30 May 2008, Computational Social Choice Seminar, Stéphane Airiau
Coalition formation is a generic means for engendering cooperation: by joining forces, people, robots, web services, resources, and firms can improve their performance. Forming efficient coalitions requires identifying synergies between different entities. In addition, different parties must negotiate and agree on a fair repartitioning of the worth created by the coalition. Most current studies in the multiagent literature assume known valuation functions that estimate or predict the worth of a coalition and which is independent of the other coalitions in the population. This latter assumption does not hold in many real scenarios: decisions about joining forces or splitting a coalition can depend on how the competitors are organized. This scenario has received little attention in the game theory or the multiagent systems community.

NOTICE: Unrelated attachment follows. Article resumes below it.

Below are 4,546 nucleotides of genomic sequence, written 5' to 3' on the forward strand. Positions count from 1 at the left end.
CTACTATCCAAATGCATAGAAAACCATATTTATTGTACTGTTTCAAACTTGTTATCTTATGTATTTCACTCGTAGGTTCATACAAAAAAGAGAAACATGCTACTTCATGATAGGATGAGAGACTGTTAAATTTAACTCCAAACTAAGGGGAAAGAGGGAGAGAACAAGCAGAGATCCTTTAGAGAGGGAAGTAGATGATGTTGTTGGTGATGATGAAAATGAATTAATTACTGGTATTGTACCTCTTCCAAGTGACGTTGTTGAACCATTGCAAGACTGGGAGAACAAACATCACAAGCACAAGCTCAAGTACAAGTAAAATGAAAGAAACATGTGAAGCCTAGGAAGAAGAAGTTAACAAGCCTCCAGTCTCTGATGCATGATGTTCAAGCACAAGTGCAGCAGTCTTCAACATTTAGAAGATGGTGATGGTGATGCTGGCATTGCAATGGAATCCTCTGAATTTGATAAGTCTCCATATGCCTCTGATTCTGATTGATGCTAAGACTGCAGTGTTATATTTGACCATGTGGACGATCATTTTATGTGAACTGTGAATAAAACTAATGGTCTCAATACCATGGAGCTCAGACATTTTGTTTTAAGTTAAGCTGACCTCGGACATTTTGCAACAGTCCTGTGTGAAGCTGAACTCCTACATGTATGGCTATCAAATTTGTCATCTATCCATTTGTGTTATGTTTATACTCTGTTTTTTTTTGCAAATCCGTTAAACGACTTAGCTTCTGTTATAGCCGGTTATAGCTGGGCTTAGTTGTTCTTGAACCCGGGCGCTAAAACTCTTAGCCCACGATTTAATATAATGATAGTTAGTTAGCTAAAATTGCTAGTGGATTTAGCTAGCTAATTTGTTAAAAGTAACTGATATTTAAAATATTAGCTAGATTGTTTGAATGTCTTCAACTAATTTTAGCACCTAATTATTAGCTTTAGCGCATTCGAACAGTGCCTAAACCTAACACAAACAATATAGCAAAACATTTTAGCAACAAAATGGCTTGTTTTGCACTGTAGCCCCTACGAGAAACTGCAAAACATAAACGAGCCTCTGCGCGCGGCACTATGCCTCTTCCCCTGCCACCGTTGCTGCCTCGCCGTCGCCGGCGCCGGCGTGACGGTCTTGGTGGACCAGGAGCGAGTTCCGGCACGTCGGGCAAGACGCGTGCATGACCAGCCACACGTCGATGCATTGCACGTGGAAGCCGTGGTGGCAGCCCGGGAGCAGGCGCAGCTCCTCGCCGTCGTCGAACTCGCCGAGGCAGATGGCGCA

In this talk, I will first review the traditional game theoretic stability criteria (Core, Kernel, Shapley Value). Then, I will consider the case where an agent receives an individual payoff when it enters a coalition, and its payoff depends on the coalition structure formed by all the agents. I will describe a fair payoff distribution scheme when the agents are myopically rational. As the search space is exponentially large in the number of agents, our solution can be applied for only a small number of agents. Then, I will come back to valuation functions rewarding an entire coalition, and I will concentrate on Kernel-stable payoff distributions. We propose a modification of the Kernel to design a payoff distribution that depends only on the valuation function, and is independent of the coalition structure actually formed by the agents.